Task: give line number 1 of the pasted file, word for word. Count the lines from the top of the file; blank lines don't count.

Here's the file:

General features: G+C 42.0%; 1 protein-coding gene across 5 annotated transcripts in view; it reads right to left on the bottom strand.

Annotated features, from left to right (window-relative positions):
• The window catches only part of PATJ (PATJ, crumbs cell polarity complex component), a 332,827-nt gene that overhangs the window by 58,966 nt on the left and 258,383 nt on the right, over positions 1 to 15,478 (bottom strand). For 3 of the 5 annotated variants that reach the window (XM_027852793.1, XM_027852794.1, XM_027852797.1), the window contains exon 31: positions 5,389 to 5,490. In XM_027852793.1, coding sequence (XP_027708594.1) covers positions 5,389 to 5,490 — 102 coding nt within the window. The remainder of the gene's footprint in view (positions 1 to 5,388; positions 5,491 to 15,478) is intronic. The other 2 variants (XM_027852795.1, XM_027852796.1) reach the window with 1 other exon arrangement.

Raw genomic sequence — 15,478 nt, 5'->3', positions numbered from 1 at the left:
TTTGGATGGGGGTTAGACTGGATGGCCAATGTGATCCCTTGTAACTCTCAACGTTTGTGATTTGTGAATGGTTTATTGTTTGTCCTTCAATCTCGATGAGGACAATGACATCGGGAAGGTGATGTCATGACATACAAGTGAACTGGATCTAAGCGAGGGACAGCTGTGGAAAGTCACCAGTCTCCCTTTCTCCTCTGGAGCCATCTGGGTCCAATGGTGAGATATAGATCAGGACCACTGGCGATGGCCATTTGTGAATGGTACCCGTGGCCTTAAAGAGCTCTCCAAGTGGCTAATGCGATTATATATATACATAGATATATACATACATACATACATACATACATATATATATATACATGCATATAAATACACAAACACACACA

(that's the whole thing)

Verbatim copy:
General features: G+C 42.0%; 1 protein-coding gene across 5 annotated transcripts in view; it reads right to left on the bottom strand.